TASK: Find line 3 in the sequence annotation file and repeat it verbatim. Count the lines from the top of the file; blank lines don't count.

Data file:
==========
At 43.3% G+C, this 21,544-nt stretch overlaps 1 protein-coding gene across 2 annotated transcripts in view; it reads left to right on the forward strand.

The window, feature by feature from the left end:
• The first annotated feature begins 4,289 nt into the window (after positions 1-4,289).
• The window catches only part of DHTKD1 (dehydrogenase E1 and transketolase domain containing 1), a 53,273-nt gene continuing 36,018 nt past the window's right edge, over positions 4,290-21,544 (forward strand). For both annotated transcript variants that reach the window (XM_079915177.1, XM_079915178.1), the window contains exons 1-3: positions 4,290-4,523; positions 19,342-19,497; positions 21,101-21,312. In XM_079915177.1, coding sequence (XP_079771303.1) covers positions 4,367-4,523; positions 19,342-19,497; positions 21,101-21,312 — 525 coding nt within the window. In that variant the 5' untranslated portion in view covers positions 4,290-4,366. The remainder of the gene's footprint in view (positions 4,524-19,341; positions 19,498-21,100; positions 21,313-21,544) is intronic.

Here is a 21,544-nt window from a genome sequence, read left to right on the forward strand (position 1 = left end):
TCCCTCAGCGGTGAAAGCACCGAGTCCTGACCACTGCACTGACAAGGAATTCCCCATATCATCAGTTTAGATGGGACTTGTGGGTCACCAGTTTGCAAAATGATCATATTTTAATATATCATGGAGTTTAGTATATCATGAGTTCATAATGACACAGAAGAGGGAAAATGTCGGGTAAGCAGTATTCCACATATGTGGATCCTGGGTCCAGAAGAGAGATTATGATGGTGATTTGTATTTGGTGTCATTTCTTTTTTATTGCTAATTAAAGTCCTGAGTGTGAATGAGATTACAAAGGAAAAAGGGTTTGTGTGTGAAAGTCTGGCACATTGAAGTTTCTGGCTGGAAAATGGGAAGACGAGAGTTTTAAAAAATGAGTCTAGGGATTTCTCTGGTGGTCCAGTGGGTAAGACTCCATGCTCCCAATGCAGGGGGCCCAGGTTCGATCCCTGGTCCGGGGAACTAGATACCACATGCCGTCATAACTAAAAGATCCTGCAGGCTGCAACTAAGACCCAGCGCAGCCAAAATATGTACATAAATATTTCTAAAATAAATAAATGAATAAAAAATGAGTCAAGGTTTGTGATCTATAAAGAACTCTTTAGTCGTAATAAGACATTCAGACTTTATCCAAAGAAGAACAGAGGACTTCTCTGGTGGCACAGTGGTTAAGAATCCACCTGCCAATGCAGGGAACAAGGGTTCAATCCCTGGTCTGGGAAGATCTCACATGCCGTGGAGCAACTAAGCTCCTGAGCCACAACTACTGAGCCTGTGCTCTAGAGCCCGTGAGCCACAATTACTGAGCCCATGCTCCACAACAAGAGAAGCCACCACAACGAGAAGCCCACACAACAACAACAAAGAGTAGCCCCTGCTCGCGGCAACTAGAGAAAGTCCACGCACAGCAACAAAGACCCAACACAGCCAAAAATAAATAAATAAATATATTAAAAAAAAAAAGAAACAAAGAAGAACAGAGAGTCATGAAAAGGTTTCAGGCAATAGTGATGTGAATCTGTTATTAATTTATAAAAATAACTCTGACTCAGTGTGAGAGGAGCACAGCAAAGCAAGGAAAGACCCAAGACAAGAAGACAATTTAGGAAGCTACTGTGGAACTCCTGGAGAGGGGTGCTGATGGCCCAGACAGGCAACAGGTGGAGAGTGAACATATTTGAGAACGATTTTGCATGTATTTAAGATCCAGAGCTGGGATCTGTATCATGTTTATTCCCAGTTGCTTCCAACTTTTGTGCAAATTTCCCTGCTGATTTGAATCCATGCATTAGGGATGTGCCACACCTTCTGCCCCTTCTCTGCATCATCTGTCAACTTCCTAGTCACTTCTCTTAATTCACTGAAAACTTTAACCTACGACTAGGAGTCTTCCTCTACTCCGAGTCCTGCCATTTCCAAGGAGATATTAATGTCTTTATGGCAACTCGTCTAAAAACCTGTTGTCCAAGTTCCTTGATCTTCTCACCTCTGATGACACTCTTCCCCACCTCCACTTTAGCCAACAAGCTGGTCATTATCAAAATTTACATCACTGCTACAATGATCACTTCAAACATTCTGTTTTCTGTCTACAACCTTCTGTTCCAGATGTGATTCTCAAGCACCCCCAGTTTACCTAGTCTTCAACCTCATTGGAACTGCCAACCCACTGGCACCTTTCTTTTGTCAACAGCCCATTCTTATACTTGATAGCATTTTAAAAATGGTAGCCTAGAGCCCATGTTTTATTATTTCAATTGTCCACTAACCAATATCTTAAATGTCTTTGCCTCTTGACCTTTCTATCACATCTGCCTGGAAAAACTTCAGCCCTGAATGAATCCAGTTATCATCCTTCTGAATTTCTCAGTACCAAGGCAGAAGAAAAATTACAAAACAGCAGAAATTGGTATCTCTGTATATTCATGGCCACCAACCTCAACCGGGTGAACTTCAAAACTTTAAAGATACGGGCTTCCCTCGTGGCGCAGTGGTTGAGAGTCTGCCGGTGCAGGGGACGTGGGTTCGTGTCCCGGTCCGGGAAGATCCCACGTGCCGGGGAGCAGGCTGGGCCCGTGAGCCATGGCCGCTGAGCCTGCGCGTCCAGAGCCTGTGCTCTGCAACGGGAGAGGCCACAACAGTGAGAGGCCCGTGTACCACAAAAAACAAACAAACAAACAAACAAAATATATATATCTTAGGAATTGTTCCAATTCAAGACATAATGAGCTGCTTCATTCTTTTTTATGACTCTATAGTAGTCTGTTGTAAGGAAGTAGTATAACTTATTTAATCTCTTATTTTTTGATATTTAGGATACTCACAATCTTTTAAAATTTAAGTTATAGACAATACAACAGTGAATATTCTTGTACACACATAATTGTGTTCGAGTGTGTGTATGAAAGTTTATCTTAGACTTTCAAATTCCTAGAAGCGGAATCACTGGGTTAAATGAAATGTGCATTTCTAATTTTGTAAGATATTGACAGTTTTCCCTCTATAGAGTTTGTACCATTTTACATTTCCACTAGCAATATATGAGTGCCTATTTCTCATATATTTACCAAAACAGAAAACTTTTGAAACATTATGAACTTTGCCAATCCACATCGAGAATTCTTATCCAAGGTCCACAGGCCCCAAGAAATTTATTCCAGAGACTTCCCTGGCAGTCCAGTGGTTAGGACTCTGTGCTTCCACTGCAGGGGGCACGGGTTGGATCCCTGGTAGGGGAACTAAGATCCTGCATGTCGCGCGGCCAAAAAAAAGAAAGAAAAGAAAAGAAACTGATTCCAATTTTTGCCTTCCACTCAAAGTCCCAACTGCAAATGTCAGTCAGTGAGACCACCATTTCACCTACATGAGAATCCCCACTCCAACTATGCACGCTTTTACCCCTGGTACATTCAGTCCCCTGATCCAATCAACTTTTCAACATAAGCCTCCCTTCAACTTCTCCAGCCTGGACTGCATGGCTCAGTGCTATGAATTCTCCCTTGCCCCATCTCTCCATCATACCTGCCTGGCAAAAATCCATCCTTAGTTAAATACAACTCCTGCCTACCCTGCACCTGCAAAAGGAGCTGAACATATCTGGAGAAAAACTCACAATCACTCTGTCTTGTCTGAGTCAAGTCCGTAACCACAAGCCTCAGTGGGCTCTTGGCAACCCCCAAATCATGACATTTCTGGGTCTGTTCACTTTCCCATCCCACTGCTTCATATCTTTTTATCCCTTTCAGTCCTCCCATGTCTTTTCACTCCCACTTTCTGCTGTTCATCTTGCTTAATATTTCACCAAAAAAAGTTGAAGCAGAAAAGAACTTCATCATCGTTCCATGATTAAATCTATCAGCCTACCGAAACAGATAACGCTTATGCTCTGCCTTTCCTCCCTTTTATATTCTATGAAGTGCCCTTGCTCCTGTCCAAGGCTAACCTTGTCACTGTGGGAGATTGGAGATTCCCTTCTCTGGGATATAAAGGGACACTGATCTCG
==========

• The first annotated feature begins 4,289 nt into the window (after positions 1-4,289).